What is schizophrenia?
Schizophrenia is a serious mental disorder that affects how a person thinks, feels, and behaves. People with schizophrenia may seem like they have lost touch with reality. They may hear voices other people don’t hear. They may think other people are trying to hurt them. Sometimes they don’t make any sense when they talk.
Schizophrenia symptoms can make it hard for a person to interact with other people, go to school, keep a job, or take care of day-to-day tasks. The symptoms can be very disabling, but with effective treatment many people with schizophrenia experience recovery.
When does schizophrenia start and who gets it?
Schizophrenia occurs in slightly more men than women and affects all ethnic groups. Symptoms usually start between the ages of 16 and 30. In rare cases, children have schizophrenia too.
What are the symptoms of schizophrenia?
Schizophrenia symptoms fall into three categories: positive, negative, and cognitive.
- “Positive” symptoms are psychotic experiences that are not generally seen in healthy people. People with these symptoms are sometimes unable to tell what’s real from what is imagined. These symptoms can be severe, and at other times, hardly noticeable. Positive symptoms include:
- Hallucinations: when a person sees, hears, smells, tastes, or feels things that are not real. “Hearing voices” is common for people with schizophrenia. People who hear voices may hear them for a long time before family or friends notice a problem.
- Delusions: when a person believes things that are not true. For example, a person may believe that people on the radio and television are talking directly to him or her. Sometimes people believe that they are in danger and others are trying to hurt them.
- Thought disorders: when a person has ways of thinking that are odd or illogical. People with thought disorders may have trouble organizing their thoughts. Sometimes a person will stop talking in the middle of a thought or make up words that have no meaning.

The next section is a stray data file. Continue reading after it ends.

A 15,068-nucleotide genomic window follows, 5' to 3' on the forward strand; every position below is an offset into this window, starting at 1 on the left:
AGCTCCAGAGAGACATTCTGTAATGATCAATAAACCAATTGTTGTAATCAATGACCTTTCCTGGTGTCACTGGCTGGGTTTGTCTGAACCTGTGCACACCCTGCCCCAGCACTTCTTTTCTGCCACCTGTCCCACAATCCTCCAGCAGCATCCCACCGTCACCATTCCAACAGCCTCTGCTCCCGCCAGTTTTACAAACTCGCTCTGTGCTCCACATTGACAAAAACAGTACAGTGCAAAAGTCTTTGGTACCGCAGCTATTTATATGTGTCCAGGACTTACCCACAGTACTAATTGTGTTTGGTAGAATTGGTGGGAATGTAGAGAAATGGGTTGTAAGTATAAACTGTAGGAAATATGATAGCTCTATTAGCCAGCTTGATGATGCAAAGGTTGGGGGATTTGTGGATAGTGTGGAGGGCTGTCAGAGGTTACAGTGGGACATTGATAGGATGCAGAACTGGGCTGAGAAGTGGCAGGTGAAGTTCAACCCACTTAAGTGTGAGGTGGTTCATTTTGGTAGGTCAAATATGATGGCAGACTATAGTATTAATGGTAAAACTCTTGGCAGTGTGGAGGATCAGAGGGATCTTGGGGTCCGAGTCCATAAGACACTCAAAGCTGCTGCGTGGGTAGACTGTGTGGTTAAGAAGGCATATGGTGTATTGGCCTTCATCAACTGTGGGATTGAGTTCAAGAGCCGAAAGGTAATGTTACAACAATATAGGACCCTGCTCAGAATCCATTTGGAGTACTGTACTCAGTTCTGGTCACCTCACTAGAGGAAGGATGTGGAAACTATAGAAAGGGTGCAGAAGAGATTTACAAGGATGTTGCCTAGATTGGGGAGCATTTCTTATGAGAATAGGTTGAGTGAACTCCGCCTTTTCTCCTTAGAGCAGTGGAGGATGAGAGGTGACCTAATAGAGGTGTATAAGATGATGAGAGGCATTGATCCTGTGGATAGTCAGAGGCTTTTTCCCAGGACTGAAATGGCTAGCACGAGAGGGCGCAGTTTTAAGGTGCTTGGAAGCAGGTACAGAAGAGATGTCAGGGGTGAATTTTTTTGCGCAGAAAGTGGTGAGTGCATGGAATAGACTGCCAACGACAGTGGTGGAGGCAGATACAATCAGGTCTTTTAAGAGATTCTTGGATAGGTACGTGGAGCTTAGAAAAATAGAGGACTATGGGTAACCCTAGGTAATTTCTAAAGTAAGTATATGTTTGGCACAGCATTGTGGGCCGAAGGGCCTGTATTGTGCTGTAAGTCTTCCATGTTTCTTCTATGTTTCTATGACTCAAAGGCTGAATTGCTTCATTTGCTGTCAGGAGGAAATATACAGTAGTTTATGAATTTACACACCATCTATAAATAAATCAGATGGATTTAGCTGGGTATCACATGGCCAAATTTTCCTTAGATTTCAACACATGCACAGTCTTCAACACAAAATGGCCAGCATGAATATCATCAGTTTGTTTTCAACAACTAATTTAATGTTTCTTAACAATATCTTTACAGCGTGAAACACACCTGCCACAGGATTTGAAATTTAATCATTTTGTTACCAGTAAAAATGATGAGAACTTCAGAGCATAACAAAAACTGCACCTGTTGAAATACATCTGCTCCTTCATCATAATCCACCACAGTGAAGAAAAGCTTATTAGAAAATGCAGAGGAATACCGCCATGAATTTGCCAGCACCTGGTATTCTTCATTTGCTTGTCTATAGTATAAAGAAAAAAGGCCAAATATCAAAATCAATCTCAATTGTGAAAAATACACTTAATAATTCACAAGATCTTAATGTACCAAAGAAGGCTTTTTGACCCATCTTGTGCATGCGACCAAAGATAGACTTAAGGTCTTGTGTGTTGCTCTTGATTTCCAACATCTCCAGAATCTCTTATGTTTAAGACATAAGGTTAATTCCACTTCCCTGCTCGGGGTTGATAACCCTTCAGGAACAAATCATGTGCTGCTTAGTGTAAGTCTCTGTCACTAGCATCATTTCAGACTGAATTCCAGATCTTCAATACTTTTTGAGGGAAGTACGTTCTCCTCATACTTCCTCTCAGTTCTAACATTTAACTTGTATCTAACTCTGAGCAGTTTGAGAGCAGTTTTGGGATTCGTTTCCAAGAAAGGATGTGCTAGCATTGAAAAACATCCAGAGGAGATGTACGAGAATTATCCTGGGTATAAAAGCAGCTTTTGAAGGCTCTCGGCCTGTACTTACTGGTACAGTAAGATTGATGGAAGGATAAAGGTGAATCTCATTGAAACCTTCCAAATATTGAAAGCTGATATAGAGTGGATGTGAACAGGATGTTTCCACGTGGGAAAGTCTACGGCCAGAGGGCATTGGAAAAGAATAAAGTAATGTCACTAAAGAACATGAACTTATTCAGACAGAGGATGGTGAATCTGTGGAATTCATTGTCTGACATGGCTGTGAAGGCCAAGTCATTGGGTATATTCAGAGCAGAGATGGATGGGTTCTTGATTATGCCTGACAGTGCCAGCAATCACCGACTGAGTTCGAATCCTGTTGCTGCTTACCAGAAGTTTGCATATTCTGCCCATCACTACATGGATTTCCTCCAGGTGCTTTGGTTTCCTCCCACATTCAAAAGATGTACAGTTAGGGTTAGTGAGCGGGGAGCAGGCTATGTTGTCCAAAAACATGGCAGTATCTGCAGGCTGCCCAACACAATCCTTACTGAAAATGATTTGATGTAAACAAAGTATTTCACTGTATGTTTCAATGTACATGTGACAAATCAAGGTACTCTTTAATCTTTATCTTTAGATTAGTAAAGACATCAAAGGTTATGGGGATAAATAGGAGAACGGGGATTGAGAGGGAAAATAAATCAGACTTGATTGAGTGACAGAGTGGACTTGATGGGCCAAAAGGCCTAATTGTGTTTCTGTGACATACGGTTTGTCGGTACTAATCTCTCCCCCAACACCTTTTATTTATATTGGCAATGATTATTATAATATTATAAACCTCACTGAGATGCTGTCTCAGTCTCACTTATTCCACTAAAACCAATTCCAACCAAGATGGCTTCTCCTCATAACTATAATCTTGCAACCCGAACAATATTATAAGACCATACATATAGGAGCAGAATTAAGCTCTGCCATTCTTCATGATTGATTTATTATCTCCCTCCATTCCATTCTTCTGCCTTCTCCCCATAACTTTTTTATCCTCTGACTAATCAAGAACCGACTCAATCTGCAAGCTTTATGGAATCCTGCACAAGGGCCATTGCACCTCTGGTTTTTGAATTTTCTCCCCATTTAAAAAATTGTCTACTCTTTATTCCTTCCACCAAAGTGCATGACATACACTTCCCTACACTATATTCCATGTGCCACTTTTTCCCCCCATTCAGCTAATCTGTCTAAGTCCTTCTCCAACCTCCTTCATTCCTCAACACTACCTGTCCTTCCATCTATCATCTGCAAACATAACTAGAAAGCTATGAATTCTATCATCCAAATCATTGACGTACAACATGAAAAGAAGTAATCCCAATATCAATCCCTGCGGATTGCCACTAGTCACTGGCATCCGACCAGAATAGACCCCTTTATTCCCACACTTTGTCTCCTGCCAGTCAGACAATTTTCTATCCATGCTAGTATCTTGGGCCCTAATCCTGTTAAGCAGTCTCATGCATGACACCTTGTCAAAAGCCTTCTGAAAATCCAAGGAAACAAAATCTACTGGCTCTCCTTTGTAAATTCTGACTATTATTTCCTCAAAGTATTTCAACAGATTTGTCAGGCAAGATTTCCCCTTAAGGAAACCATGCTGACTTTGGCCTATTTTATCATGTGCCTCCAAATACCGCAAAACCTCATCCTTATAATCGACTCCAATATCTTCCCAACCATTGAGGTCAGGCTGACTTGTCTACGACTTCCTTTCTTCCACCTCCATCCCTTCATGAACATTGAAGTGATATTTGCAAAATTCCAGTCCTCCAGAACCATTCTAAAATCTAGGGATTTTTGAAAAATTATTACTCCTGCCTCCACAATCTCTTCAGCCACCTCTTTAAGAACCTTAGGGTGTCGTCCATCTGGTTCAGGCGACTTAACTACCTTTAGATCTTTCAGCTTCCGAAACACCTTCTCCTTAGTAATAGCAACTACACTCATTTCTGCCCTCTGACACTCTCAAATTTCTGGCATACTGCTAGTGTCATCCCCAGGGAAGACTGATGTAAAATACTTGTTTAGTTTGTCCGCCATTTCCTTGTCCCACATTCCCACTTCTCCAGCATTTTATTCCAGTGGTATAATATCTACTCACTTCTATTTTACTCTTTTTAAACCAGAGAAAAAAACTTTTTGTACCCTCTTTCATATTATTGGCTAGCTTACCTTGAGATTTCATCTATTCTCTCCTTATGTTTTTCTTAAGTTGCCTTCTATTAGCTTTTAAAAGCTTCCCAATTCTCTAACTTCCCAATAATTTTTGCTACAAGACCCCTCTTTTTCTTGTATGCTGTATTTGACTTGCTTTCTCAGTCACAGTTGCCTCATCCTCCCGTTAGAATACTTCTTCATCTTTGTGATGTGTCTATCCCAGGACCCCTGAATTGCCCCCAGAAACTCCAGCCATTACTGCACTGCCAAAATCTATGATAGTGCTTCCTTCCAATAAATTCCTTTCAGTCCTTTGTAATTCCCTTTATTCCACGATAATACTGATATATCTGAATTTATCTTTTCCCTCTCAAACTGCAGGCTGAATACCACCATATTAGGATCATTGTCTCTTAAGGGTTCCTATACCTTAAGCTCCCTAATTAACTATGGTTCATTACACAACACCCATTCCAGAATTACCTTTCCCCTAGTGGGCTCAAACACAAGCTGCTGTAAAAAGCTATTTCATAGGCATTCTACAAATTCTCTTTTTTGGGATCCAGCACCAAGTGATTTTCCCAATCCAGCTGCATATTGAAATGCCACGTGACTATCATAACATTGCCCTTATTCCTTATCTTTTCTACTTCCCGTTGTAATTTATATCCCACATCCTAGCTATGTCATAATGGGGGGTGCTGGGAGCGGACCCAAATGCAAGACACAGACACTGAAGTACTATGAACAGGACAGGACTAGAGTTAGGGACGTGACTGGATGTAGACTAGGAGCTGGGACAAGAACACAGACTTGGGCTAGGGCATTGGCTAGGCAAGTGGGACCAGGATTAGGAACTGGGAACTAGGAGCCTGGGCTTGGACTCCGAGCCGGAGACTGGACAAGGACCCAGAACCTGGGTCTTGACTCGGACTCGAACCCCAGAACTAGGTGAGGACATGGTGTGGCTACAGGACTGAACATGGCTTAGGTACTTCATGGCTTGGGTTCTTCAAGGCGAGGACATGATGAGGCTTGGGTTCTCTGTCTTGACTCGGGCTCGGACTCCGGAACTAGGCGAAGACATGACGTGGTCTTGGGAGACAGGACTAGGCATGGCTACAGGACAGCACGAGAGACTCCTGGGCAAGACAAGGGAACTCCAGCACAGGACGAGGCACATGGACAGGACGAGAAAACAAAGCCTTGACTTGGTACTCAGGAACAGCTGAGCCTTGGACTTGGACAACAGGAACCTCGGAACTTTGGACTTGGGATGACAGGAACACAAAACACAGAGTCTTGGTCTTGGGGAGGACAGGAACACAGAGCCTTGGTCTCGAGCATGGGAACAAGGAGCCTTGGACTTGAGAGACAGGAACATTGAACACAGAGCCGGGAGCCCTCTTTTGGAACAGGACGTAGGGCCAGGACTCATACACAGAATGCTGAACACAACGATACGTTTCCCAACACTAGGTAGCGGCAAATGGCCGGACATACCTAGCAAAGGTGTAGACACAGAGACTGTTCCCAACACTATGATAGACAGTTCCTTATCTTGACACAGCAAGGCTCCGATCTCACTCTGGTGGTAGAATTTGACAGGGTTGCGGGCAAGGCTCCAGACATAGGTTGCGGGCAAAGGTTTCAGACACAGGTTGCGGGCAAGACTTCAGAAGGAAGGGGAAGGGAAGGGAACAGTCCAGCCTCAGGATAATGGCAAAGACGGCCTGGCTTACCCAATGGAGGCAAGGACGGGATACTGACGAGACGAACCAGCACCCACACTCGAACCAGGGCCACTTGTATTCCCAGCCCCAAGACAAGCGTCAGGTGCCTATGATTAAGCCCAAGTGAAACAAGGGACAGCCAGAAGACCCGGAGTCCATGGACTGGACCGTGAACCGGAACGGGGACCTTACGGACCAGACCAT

- Movement disorders: when a person has may appear as agitated body movements. A person may repeat certain motions over and over. In the other extreme, a person may stop moving or talking for a while, which is a rare condition called catatonia.
- “Negative” symptoms refer to social withdrawal, difficulty showing emotions, or difficulty functioning normally. People with negative symptoms may need help with everyday tasks. Negative symptoms include:
- Talking in a dull voice
- Showing no facial expression, such as a smile or frown
- Having trouble experiencing happiness
- Having trouble planning and sticking with an activity, such as grocery shopping
- Talking very little to other people, even when it is important
- Cognitive symptoms are not easy to see, but they can make it hard for people to have a job or take care of themselves. Often, these symptoms are detected only when specific tests are performed. Cognitive symptoms include:
- Difficulty using information to make decisions
- Problems using information immediately after learning it
- Trouble paying attention
What causes schizophrenia?
Many factors may cause schizophrenia, including:
- Genes, because schizophrenia sometimes runs in families. However, it is important to know that just because someone in a family has schizophrenia, it does not mean other members of the family will have it as well.
- The environment, such as exposure to viruses or nutrition problems before birth
- Brain structures and brain chemistry
Scientists have learned a lot about schizophrenia, but more research is needed to help explain its causes.
How is schizophrenia treated?
Two main types of treatment can help with symptoms: antipsychotic medications and psychosocial treatments.